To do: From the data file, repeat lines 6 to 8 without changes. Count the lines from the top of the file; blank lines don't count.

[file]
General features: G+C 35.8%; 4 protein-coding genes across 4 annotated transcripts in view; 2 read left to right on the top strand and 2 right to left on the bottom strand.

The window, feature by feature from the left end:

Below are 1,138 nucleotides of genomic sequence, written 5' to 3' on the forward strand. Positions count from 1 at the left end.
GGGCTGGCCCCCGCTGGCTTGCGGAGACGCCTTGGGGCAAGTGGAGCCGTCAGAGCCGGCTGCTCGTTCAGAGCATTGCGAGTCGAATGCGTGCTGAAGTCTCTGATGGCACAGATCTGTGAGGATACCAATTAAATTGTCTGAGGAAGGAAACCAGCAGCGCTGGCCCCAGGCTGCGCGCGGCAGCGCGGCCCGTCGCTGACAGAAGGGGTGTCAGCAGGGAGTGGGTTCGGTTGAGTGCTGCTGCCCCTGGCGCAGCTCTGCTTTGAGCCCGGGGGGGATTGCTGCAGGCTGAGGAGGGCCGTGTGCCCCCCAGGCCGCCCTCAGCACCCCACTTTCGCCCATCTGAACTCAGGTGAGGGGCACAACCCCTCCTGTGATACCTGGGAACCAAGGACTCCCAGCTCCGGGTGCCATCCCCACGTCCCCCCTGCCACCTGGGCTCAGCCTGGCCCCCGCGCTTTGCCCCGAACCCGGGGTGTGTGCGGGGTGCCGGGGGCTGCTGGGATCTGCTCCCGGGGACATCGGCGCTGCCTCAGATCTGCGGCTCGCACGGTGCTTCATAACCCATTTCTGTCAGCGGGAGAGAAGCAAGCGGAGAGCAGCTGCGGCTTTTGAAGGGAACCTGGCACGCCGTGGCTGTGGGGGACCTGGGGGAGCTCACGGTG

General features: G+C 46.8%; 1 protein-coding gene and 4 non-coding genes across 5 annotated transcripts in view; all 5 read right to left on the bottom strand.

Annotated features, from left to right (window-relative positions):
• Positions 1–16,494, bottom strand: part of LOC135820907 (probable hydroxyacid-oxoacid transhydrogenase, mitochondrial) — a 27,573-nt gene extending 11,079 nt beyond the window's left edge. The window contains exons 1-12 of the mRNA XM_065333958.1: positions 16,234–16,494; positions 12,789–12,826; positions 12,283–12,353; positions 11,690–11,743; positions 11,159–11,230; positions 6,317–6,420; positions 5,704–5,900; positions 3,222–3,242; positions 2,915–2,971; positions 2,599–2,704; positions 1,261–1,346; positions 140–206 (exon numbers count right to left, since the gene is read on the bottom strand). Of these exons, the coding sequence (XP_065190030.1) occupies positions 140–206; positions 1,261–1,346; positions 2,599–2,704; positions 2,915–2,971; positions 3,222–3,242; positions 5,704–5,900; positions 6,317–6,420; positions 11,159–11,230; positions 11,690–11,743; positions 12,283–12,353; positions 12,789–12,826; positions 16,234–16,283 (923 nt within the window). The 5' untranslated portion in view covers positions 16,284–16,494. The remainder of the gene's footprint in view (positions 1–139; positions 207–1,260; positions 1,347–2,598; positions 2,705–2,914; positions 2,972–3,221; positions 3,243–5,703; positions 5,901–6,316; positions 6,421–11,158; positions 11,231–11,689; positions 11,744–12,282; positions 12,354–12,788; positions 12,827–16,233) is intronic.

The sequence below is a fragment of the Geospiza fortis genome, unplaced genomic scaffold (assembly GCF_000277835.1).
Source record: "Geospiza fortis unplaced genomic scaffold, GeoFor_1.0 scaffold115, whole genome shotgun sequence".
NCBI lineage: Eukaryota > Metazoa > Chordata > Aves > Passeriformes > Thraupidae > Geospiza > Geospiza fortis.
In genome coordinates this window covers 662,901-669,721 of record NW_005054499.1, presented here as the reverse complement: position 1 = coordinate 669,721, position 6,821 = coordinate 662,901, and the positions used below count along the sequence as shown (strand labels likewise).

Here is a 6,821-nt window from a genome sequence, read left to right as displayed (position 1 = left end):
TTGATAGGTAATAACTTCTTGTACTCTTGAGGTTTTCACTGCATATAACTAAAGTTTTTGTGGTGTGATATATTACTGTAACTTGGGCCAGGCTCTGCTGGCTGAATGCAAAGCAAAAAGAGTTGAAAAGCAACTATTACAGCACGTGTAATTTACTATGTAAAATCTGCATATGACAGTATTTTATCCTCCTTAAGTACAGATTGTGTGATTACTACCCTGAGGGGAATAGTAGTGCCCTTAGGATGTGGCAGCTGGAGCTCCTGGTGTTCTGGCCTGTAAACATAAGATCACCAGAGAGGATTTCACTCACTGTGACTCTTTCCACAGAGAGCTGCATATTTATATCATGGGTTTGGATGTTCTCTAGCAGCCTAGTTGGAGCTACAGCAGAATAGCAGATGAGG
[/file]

Annotated features, from left to right (window-relative positions):
• Positions 1–16,494, bottom strand: part of LOC135820907 (probable hydroxyacid-oxoacid transhydrogenase, mitochondrial) — a 27,573-nt gene extending 11,079 nt beyond the window's left edge. The window contains exons 1-12 of the mRNA XM_065333958.1: positions 16,234–16,494; positions 12,789–12,826; positions 12,283–12,353; positions 11,690–11,743; positions 11,159–11,230; positions 6,317–6,420; positions 5,704–5,900; positions 3,222–3,242; positions 2,915–2,971; positions 2,599–2,704; positions 1,261–1,346; positions 140–206 (exon numbers count right to left, since the gene is read on the bottom strand). Of these exons, the coding sequence (XP_065190030.1) occupies positions 140–206; positions 1,261–1,346; positions 2,599–2,704; positions 2,915–2,971; positions 3,222–3,242; positions 5,704–5,900; positions 6,317–6,420; positions 11,159–11,230; positions 11,690–11,743; positions 12,283–12,353; positions 12,789–12,826; positions 16,234–16,283 (923 nt within the window). The 5' untranslated portion in view covers positions 16,284–16,494. The remainder of the gene's footprint in view (positions 1–139; positions 207–1,260; positions 1,347–2,598; positions 2,705–2,914; positions 2,972–3,221; positions 3,243–5,703; positions 5,901–6,316; positions 6,421–11,158; positions 11,231–11,689; positions 11,744–12,282; positions 12,354–12,788; positions 12,827–16,233) is intronic.

The sequence below is a fragment of the Geospiza fortis genome, unplaced genomic scaffold (assembly GCF_000277835.1).